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Davis-Besse decision revisited before NRC


John Funk, Stephen Koff and John Mangels
Plain Dealer Reporters

Washington - The nuclear industry is hearing two conflicting takes on the government's controversial decision last fall to allow the Davis-Besse power plant to continue operating when regulators strongly suspected that the reactor's lid was cracked and leaking.

On one hand, a top Nuclear Regulatory Commission official yesterday gave a detailed presentation in support of the agency's use of a new analytical process that focuses attention on areas deemed to have the most risk while eliminating unnecessary regulation.

On the other hand, the NRC's harshest critics say the methodology created a "regulatory fiasco" at Davis-Besse.

Using the risk-informed process, "not one person said 'I object' or 'I have a technical problem' " at an NRC staff meeting last November to hash out the final decision, Brian Sheron, the agency's senior licensing and technical official, said yesterday at the NRC's annual meeting on nuclear safety research. "It may not be their ideal [decision], but they all said it was acceptable . . . from a safety standpoint."

The NRC lacked the solid proof its lawyers said was necessary to shut down Davis-Besse before owner FirstEnergy Corp. wanted to, Sheron said.

And letting the plant run six weeks longer did not significantly heighten the risk to the public.

Also, the president of FirstEnergy's nuclear division personally assured the agency that the reactor lid had been properly inspected.

The counter view comes from the Union of Concerned Scientists.

The evidence at Davis-Besse "strongly suggests that the NRC's risk-informed sword is razor-sharp on the side that cuts regulatory requirements, but is dull as a Nerf knife on the side that imposes requirements," said UCS nuclear safety engineer David Lochbaum in prepared remarks that are to be delivered today.

"We may not be so lucky as we were this time at Davis-Besse if the NRC continues with its 'business-as-usual' swordsmanship," he said. The NRC last year asked operators of plants like Davis-Besse to provide evidence that their reactors were safe to continue operating. That evidence, in the form of visual or instrument-aided inspections of reactor lids, could only be obtained when the reactors were shut down.

Officials at Davis-Besse, which was at high risk for cracking and leaks because of its operating temperature, wanted to do the inspection during a refueling outage in March, three months later than the NRC wanted.

The utility brokered a compromise shutdown on Feb. 16. Soon afterward, workers found that not only was the lid cracking and leaking but that corrosive coolant residue that had accumulated for years atop the lid had bored a hole all the way through the 6-inch-thick steel. Only a thin, stainless steel liner prevented a major accident.

The agency prepared a shutdown order as a bluff and also as a backup in case FirstEnergy played hardball and wouldn't shut down, said Sheron.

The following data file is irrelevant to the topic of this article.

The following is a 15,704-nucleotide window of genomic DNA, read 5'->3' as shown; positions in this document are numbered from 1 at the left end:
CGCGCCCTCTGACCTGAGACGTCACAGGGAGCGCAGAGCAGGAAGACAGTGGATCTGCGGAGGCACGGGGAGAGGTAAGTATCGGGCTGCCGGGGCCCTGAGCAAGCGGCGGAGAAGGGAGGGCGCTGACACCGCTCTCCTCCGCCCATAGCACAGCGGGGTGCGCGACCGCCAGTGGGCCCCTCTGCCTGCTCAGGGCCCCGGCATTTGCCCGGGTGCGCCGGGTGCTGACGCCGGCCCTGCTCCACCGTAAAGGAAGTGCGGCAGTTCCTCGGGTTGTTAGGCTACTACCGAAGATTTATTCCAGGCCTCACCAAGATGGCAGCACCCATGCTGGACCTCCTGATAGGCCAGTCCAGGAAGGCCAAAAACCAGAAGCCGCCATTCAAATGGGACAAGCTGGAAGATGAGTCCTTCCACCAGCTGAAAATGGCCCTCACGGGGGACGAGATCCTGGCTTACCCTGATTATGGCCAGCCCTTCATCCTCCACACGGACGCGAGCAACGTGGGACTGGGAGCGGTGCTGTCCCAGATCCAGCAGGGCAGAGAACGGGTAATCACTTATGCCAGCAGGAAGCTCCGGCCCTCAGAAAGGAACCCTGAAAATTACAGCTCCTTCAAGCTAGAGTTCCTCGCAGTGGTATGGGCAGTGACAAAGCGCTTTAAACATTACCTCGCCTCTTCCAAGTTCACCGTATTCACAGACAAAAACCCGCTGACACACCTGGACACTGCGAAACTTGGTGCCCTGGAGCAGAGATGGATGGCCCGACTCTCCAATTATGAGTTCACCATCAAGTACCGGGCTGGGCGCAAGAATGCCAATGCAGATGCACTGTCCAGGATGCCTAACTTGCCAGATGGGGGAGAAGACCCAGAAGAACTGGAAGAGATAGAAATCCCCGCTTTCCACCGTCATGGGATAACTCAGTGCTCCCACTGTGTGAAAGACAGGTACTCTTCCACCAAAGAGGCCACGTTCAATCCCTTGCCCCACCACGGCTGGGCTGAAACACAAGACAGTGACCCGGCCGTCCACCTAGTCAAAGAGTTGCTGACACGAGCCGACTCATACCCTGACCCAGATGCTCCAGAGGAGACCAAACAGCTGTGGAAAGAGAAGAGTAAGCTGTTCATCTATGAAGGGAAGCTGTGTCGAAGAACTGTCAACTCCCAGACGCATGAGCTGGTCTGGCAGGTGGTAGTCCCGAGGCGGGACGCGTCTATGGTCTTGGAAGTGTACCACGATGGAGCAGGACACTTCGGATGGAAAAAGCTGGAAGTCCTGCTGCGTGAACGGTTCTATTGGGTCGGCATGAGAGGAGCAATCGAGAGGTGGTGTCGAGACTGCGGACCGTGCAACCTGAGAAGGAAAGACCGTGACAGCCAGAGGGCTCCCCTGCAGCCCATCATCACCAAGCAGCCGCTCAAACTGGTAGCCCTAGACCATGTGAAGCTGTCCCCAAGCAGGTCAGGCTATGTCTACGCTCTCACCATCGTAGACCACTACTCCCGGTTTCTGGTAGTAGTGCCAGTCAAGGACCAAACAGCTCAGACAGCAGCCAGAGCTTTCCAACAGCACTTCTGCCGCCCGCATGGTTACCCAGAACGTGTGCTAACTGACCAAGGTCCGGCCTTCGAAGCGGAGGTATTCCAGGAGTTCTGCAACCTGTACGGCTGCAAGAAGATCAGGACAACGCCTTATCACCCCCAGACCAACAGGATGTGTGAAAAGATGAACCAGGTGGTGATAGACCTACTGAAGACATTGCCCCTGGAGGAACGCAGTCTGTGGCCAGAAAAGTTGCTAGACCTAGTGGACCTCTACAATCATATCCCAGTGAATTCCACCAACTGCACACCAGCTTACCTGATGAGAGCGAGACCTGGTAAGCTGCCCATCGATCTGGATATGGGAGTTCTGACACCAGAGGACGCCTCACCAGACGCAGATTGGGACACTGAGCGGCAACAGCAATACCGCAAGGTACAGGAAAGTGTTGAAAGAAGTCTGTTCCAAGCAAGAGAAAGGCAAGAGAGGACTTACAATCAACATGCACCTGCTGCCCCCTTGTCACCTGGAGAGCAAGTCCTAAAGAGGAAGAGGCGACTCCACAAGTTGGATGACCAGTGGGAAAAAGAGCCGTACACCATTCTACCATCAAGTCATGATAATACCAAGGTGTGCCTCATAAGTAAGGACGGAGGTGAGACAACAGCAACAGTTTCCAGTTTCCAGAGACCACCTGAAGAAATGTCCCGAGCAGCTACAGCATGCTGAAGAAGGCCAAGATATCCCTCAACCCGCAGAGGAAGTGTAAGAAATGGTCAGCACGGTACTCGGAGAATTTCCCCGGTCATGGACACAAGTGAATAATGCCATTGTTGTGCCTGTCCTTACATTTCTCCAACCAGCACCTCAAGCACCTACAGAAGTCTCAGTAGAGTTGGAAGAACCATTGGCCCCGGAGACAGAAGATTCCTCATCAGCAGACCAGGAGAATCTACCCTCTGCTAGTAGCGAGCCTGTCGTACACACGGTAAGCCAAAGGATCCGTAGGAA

"I haven't seen a plant yet that wants an order from the NRC," Sheron said. "What it does to their bond and stock rating is a disaster. . . . [But] I told my staff we are going to have to back it up with an order.

"But our lawyers said if you issue an order you must have an immediate safety concern."

And FirstEnergy's nuclear division president, Robert Saunders, had assured the agency that inspections of the reactor lid had found no signs of leakage, he said. If there were cracks in Davis-Besse's lid, Sheron said, the agency's analysts were saying that the likelihood they would cause an accident during the additional few weeks FirstEnergy wanted to run the plant "can't be measured."

UCS' Lochbaum and other critics maintain that the decision violated most if not all of the agency's own safety guidelines for making risk-based decisions. Those safety principles say that when utilities want to make changes in operating conditions, they must ensure that the plant continues to preserve safety margins and protective barriers and meets NRC regulations.

"They are not hard-and-fast rules, just guiding principles the staff should take into consideration when it has to make a technical judgment," Sheron said.

It was only after the rust hole was found in March that the NRC began to learn that FirstEnergy had not presented a complete and accurate picture of the lid's condition.

"They cleaned their [lid] like my kid cleans his room," Sheron said. "If we knew they had 3 to 4 inches of [boric acid] caked on top of the head . . . we probably would have re-thought whether we could approve anything beyond Dec. 31."

In a separate interview yesterday, NRC Chairman Richard Meserve said that he is "comfortable that in the aftermath of the Davis-Besse plant, there's been a very thorough examination of reactor vessel pressure heads. I am satisfied that the kind of corrosion that was found in there is not occurring anywhere else."

To reach these Plain Dealer reporters:, 216-999-4138, 216-999-4212, 216-999-4282

2002 The Plain Dealer. Used with permission.
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